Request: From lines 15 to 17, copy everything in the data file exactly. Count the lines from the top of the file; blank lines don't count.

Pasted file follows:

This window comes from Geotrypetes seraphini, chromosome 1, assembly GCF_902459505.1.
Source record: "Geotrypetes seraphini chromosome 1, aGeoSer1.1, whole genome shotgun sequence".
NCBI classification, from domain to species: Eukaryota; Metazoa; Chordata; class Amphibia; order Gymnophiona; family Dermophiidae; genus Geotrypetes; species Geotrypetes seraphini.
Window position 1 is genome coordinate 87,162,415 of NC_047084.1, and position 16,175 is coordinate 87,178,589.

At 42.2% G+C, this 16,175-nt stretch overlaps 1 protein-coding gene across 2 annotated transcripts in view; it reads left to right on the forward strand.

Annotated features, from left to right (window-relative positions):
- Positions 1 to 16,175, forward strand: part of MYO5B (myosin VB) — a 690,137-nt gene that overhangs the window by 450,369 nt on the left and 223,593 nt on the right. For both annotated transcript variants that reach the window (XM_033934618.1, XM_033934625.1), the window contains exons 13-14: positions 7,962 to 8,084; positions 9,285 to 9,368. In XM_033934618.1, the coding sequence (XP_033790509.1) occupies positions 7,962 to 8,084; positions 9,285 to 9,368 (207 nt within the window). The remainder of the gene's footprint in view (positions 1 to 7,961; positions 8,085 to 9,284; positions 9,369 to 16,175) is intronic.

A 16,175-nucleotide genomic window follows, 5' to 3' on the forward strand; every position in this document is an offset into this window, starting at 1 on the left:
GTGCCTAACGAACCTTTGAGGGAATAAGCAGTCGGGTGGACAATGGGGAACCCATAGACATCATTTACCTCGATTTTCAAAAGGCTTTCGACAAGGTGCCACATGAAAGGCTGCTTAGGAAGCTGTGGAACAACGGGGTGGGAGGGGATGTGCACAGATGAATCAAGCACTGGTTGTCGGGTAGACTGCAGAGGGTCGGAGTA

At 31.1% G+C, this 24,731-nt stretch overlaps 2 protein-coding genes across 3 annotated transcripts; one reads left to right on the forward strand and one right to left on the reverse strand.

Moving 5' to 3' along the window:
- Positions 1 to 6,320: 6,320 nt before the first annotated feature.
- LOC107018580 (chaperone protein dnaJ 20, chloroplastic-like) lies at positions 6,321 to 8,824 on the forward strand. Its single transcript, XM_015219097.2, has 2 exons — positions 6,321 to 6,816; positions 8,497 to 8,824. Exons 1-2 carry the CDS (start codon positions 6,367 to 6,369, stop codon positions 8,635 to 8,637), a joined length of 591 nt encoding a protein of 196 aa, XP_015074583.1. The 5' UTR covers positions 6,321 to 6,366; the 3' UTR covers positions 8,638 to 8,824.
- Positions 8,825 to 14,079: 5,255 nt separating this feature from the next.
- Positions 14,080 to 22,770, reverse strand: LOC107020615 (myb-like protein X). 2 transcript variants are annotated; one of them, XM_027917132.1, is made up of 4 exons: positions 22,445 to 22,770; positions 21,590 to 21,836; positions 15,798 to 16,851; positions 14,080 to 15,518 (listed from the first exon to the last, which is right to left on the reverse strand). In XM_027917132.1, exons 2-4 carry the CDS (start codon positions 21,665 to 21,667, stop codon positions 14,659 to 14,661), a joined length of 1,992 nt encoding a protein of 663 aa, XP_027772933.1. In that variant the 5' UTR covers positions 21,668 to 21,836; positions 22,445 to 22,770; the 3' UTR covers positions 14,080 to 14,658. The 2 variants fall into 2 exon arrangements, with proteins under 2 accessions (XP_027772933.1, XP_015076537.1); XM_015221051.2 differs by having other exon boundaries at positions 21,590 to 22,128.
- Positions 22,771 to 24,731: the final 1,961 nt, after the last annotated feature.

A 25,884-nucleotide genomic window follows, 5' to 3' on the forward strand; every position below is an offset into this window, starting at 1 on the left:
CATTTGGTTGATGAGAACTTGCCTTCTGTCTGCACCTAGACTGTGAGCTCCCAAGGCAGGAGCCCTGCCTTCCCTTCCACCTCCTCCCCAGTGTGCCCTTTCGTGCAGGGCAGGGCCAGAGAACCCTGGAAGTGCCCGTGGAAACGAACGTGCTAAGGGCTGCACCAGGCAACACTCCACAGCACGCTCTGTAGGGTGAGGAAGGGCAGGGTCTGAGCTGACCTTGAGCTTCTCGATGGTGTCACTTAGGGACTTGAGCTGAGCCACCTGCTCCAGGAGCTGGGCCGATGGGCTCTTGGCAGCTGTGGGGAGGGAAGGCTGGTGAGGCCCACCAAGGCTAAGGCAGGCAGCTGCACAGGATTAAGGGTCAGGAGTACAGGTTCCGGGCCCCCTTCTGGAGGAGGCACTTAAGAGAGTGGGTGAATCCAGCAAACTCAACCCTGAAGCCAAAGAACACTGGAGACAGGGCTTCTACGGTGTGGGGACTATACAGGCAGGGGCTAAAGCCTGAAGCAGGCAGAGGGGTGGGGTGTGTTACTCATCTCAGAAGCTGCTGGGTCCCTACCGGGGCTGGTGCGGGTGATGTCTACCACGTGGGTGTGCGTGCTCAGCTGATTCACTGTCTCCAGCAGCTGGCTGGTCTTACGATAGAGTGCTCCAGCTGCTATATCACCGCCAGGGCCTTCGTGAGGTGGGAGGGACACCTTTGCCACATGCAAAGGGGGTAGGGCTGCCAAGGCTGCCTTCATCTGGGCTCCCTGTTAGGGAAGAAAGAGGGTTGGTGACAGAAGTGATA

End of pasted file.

- Positions 14,080 to 22,770, reverse strand: LOC107020615 (myb-like protein X). 2 transcript variants are annotated; one of them, XM_027917132.1, is made up of 4 exons: positions 22,445 to 22,770; positions 21,590 to 21,836; positions 15,798 to 16,851; positions 14,080 to 15,518 (listed from the first exon to the last, which is right to left on the reverse strand). In XM_027917132.1, exons 2-4 carry the CDS (start codon positions 21,665 to 21,667, stop codon positions 14,659 to 14,661), a joined length of 1,992 nt encoding a protein of 663 aa, XP_027772933.1. In that variant the 5' UTR covers positions 21,668 to 21,836; positions 22,445 to 22,770; the 3' UTR covers positions 14,080 to 14,658. The 2 variants fall into 2 exon arrangements, with proteins under 2 accessions (XP_027772933.1, XP_015076537.1); XM_015221051.2 differs by having other exon boundaries at positions 21,590 to 22,128.
- Positions 22,771 to 24,731: the final 1,961 nt, after the last annotated feature.

A 25,884-nucleotide genomic window follows, 5' to 3' on the forward strand; every position below is an offset into this window, starting at 1 on the left: